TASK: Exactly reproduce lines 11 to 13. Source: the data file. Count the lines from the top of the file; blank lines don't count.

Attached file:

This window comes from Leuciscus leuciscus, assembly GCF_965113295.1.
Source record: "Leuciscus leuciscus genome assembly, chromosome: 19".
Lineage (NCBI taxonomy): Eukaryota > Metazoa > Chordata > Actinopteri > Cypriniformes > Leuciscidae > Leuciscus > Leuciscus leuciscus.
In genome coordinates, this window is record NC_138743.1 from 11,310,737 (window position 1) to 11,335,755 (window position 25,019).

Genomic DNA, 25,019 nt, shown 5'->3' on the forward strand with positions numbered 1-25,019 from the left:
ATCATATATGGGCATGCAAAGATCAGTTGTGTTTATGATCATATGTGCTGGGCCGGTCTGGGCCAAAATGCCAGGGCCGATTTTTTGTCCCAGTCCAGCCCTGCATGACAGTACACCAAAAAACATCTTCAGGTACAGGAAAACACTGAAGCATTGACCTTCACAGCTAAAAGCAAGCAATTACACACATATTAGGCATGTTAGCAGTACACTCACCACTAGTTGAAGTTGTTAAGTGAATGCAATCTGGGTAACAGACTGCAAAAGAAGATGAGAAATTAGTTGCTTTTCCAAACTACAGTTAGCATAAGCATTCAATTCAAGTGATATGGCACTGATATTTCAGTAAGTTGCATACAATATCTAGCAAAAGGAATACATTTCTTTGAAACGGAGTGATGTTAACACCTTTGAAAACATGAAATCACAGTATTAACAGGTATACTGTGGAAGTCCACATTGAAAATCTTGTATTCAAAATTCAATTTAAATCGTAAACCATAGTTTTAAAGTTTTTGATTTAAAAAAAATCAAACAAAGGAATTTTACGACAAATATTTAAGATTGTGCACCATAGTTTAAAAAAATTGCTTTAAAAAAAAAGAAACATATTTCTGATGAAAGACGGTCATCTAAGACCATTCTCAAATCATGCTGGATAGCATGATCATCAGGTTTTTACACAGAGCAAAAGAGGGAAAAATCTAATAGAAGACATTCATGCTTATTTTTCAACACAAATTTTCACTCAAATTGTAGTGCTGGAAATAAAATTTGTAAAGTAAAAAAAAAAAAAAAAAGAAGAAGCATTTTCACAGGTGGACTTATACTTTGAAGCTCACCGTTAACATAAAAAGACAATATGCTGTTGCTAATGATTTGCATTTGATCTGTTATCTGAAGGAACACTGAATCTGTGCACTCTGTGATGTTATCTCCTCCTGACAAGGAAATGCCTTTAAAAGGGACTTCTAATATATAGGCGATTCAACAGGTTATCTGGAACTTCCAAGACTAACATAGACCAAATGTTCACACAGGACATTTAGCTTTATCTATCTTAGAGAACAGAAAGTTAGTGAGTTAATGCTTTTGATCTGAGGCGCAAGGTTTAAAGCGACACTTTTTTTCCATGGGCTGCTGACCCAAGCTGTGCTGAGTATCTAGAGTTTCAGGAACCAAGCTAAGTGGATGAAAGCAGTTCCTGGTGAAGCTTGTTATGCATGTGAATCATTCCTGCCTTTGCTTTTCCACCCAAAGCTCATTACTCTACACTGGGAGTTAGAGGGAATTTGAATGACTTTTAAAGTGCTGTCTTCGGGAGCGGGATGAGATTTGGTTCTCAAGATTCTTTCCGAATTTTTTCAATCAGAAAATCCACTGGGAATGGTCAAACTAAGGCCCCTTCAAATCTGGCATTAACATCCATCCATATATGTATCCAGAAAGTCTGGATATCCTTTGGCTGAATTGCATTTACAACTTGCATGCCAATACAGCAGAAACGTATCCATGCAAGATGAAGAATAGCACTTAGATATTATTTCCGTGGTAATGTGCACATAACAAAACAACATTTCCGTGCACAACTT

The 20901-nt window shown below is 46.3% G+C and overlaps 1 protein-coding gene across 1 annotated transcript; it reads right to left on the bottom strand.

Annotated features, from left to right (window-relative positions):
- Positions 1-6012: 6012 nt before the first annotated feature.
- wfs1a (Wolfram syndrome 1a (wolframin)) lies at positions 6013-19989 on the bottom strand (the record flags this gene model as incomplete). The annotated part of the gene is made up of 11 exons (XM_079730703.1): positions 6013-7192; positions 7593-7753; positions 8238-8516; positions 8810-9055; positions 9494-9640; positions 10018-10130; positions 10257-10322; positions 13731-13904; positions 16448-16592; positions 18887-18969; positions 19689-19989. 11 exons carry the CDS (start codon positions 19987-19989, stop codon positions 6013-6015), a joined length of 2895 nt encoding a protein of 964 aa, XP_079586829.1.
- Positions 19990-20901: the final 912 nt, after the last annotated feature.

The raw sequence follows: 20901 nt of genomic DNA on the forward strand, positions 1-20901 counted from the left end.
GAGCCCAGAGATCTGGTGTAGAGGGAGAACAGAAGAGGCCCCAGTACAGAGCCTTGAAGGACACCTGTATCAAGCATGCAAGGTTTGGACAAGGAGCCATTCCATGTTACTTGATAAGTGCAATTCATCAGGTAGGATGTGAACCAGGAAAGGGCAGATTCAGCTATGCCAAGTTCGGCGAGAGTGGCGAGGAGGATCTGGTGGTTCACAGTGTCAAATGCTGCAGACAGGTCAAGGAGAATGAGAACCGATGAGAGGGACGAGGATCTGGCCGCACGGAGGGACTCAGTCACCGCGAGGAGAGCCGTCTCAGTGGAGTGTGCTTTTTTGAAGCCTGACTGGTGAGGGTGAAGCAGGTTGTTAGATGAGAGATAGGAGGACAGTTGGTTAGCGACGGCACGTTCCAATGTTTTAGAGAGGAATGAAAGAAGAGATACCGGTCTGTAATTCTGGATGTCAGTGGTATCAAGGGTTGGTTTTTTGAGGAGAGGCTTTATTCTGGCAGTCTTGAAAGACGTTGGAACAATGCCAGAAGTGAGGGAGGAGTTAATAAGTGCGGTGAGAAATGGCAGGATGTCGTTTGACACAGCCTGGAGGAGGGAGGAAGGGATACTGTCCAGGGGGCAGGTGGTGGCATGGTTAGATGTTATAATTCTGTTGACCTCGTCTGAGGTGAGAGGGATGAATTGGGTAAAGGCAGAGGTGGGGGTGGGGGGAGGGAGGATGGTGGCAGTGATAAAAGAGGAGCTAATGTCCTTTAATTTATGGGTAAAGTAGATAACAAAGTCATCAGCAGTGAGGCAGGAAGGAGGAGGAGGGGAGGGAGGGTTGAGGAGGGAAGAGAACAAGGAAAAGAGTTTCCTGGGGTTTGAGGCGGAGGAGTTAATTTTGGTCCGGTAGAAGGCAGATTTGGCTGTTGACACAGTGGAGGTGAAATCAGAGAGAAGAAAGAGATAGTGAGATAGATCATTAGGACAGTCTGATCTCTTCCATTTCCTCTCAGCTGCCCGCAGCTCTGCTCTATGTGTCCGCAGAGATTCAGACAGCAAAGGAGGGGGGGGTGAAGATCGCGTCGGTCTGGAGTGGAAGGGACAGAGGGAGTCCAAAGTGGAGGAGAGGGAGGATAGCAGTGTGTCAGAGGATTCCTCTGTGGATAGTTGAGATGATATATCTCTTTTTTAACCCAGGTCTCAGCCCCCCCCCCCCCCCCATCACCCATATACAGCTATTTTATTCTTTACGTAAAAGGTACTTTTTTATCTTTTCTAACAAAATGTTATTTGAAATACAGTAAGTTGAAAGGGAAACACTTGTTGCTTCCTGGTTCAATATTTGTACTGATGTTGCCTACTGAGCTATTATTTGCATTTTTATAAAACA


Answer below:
- Positions 19990-20901: the final 912 nt, after the last annotated feature.

The raw sequence follows: 20901 nt of genomic DNA on the forward strand, positions 1-20901 counted from the left end.
GAGCCCAGAGATCTGGTGTAGAGGGAGAACAGAAGAGGCCCCAGTACAGAGCCTTGAAGGACACCTGTATCAAGCATGCAAGGTTTGGACAAGGAGCCATTCCATGTTACTTGATAAGTGCAATTCATCAGGTAGGATGTGAACCAGGAAAGGGCAGATTCAGCTATGCCAAGTTCGGCGAGAGTGGCGAGGAGGATCTGGTGGTTCACAGTGTCAAATGCTGCAGACAGGTCAAGGAGAATGAGAACCGATGAGAGGGACGAGGATCTGGCCGCACGGAGGGACTCAGTCACCGCGAGGAGAGCCGTCTCAGTGGAGTGTGCTTTTTTGAAGCCTGACTGGTGAGGGTGAAGCAGGTTGTTAGATGAGAGATAGGAGGACAGTTGGTTAGCGACGGCACGTTCCAATGTTTTAGAGAGGAATGAAAGAAGAGATACCGGTCTGTAATTCTGGATGTCAGTGGTATCAAGGGTTGGTTTTTTGAGGAGAGGCTTTATTCTGGCAGTCTTGAAAGACGTTGGAACAATGCCAGAAGTGAGGGAGGAGTTAATAAGTGCGGTGAGAAATGGCAGGATGTCGTTTGACACAGCCTGGAGGAGGGAGGAAGGGATACTGTCCAGGGGGCAGGTGGTGGCATGGTTAGATGTTATAATTCTGTTGACCTCGTCTGAGGTGAGAGGGATGAATTGGGTAAAGGCAGAGGTGGGGGTGGGGGGAGGGAGGATGGTGGCAGTGATAAAAGAGGAGCTAATGTCCTTTAATTTATGGGTAAAGTAGATAACAAAGTCATCAGCAGTGAGGCAGGAAGGAGGAGGAGGGGAGGGAGGGTTGAGGAGGGAAGAGAACAAGGAAAAGAGTTTCCTGGGGTTTGAGGCGGAGGAGTTAATTTTGGTCCGGTAGAAGGCAGATTTGGCTGTTGACACAGTGGAGGTGAAATCAGAGAGAAGAAAGAGATAGTGAGATAGATCATTAGGACAGTCTGATCTCTTCCATTTCCTCTCAGCTGCCCGCAGCTCTGCTCTATGTGTCCGCAGAGATTCAGACAGCAAAGGAGGGGGGGGTGAAGATCGCGTCGGTCTGGAGTGGAAGGGACAGAGGGAGTCCAAAGTGGAGGAGAGGGAGGATAGCAGTGTGTCAGAGGATTCCTCTGTGGATAGTTGAGATGATATATCTCTTTTTTAACCCAGGTCTCAGCCCCCCCCCCCCCCCCATCACCCATATACAGCTATTTTATTCTTTACGTAAAAGGTACTTTTTTATCTTTTCTAACAAAATGTTATTTGAAATACAGTAAGTTGAAAGGGAAACACTTGTTGCTTCCTGGTTCAATATTTGTACTGATGTTGCCTACTGAGCTATTATTTGCATTTTTATAAAACA